Bonn: German Development Institute / Deutsches Institut für Entwicklungspolitik (DIE), The Current Column of 27 November 2017
Bonn, 27 November 2017. The international financial architecture is in a state of flux. The major US financial institutions remain in the lead, but China is catching up and is set to play a key role on the global financial markets in the foreseeable future, not least due to its ongoing capital account surpluses, which are invested internationally. The role of Europe is diminishing relatively, due to Brexit and national resistance to a European capital market and a banking union.
Long-term orientation is characteristic of China, including on the financial markets. Whilst western commercial financial institutions have a shorter-term time horizon and are heavily involved in speculative investments in secondary markets, the largely state-owned Chinese banks are far more committed to the financing of long-term investments. This is an indication of a planned economy focus, both in the financing of state-run companies in China and international infrastructure investments (Belt and Road). However, it does contribute to capital formation, particularly in the field of infrastructure, thereby boosting economic development in China and internationally.
For these long-term purposes we are relying on bilateral and multilateral development banks.. Europe has four heavyweights in this field: the European Investment Bank (EIB), the European Bank for Reconstruction and Development (EBRD), the Kreditanstalt für Wiederaufbau (KfW) in Germany and the French Agençe Francaise de Développement (AFD). In addition, Europe also has more than a dozen smaller development finance institutions. These banks have a varied range of mandates: the EBRD was established to promote the development of the private sector economy in eastern Europe and the successor states to the former Soviet Union, the KfW supports companies in Germany and infrastructure in developing countries and the EIB finances investments in the EU (Juncker Plan), in neighbouring countries and also worldwide (External Investment Plan).
As early as 2010 a commission led by the former IMF head Michel Camdessus recommended forming a European Bank for Cooperation and Development from the European development banks. This has yet to happen. Instead, the big four have expanded their international business further and extended their mandates. All are involved in Africa, promote climate policy, orientate themselves towards global sustainability goals and have an eye to European interests. At EU level they co-operate in the scope of platforms supported from the EU budget, as they are intended to serve European goals beyond the EU (EU Platform For Blending In External Cooperation).
Now the EIB is pressing ahead with the proposal of founding a new European development bank as a subsidiary of the EIB, with a focus on Africa and the Balkans. The other European development banks are invited to acquire a stake in the new bank. This ’small’ solution undoubtedly offers the benefit of being easier to realise than the reorganisation of European development financing into one large institution, as recommended by the Camdessus commission. However, this pragmatic approach does not go far enough in view of the global developments noted above, and for the following reasons:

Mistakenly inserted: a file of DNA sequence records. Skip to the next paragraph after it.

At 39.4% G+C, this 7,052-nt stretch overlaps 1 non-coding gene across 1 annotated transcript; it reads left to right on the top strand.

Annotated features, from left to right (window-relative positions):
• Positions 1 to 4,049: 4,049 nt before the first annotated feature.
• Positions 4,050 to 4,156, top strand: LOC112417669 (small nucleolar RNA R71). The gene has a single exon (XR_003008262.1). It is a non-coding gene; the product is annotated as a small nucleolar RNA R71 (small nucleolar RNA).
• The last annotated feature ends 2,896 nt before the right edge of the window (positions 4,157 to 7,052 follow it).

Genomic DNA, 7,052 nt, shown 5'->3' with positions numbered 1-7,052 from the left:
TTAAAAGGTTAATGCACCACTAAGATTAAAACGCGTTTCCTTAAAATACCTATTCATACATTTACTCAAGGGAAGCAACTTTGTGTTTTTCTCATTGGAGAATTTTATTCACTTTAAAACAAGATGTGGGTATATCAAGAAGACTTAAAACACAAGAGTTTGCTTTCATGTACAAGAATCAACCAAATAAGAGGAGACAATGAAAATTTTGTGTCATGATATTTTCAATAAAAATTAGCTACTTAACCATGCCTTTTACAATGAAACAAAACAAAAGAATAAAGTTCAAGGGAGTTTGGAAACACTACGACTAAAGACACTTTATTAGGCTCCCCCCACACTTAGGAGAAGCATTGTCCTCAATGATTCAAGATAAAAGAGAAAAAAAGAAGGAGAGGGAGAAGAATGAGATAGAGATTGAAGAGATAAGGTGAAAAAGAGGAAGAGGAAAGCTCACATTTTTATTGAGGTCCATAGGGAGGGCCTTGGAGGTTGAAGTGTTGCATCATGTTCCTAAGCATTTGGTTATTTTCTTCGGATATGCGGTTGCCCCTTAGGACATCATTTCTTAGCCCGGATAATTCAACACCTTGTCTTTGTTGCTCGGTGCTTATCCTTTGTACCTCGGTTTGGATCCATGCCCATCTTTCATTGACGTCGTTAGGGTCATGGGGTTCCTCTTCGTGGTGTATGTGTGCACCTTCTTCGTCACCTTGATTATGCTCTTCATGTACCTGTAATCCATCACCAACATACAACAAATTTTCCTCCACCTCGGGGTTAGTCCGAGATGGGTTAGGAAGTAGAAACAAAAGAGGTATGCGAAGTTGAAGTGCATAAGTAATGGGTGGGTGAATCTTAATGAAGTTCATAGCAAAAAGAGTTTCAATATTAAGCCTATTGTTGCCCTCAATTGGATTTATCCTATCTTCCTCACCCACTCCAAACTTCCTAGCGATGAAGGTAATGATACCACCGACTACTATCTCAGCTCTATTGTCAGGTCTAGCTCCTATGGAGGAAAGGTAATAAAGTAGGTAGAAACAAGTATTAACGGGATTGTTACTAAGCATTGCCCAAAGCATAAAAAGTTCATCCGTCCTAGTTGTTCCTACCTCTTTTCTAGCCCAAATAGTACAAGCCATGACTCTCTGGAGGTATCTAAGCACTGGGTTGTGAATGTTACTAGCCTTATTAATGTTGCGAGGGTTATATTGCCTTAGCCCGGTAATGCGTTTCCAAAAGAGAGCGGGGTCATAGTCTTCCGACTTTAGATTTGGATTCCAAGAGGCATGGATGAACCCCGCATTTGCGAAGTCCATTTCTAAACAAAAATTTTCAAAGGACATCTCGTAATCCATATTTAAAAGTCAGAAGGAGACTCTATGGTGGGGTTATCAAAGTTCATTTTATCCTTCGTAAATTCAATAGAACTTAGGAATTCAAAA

There are economies of scale for development banks.
Only banks with an adequate level of personnel and capital resources are capable of spreading risk by financing risky and less risky investments in equal part. Their task is to develop challenging projects and finance these in the long term. They are intended to develop platforms with a broad portfolio of investment projects which the private sector and, in particular, large institutional investors can invest in. The majority of development banks are unable to offer this, due to a lack of the necessary assets. The new Asian Infrastructure Investment Bank (AIIB) founded by China also limits itself, at least for the time being, primarily to the co-financing of projects developed by others.
Differentiating between investment in developing and industrialised countries is redundant.
With the global sustainability goals, international climate policy and the need to invest massively in sustainable infrastructure on a global scale, distinguishing between banks that fund investment in either developing or industrialised countries has outlived its purpose. Standards for sustainability, such as investments in the energy sector, are converging worldwide. The confluence of industrialised and developing countries is increasing, as is the investment of emerging countries such as China and India in industrialised countries. The necessity of diversification of risks in the bank balance sheets in particular illustrates that developing country risks should not be concentrated in one bank, as is foreseen in the EIB initiative.
If Europe wishes to play a role in the future financial architecture, it needs an institution that can play in the same league as the World Bank and the up-and-coming Asian players. This is an opportunity that needs to be seized.